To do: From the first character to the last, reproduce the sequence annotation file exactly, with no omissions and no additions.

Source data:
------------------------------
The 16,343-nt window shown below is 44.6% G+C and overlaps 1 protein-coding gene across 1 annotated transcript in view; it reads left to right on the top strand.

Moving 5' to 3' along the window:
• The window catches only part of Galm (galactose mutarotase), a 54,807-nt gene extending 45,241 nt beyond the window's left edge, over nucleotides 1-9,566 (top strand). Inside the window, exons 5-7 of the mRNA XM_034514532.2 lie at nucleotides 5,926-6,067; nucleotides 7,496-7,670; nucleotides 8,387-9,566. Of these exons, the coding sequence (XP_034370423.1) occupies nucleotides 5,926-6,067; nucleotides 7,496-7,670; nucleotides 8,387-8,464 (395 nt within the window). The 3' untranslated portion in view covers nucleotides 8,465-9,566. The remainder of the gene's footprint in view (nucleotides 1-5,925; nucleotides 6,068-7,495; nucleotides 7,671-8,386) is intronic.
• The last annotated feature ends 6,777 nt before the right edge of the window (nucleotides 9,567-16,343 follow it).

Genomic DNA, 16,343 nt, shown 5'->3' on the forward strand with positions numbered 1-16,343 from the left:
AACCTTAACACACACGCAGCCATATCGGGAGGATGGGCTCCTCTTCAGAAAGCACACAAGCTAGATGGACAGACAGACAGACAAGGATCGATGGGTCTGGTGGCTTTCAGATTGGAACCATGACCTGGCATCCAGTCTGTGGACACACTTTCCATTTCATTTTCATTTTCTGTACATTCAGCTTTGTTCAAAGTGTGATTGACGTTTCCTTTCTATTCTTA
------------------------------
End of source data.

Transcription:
The 16,343-nt window shown below is 44.6% G+C and overlaps 1 protein-coding gene across 1 annotated transcript in view; it reads left to right on the top strand.

Moving 5' to 3' along the window:
• The window catches only part of Galm (galactose mutarotase), a 54,807-nt gene extending 45,241 nt beyond the window's left edge, over nucleotides 1-9,566 (top strand). Inside the window, exons 5-7 of the mRNA XM_034514532.2 lie at nucleotides 5,926-6,067; nucleotides 7,496-7,670; nucleotides 8,387-9,566. Of these exons, the coding sequence (XP_034370423.1) occupies nucleotides 5,926-6,067; nucleotides 7,496-7,670; nucleotides 8,387-8,464 (395 nt within the window). The 3' untranslated portion in view covers nucleotides 8,465-9,566. The remainder of the gene's footprint in view (nucleotides 1-5,925; nucleotides 6,068-7,495; nucleotides 7,671-8,386) is intronic.
• The last annotated feature ends 6,777 nt before the right edge of the window (nucleotides 9,567-16,343 follow it).

Genomic DNA, 16,343 nt, shown 5'->3' on the forward strand with positions numbered 1-16,343 from the left:
AACCTTAACACACACGCAGCCATATCGGGAGGATGGGCTCCTCTTCAGAAAGCACACAAGCTAGATGGACAGACAGACAGACAAGGATCGATGGGTCTGGTGGCTTTCAGATTGGAACCATGACCTGGCATCCAGTCTGTGGACACACTTTCCATTTCATTTTCATTTTCTGTACATTCAGCTTTGTTCAAAGTGTGATTGACGTTTCCTTTCTATTCTTA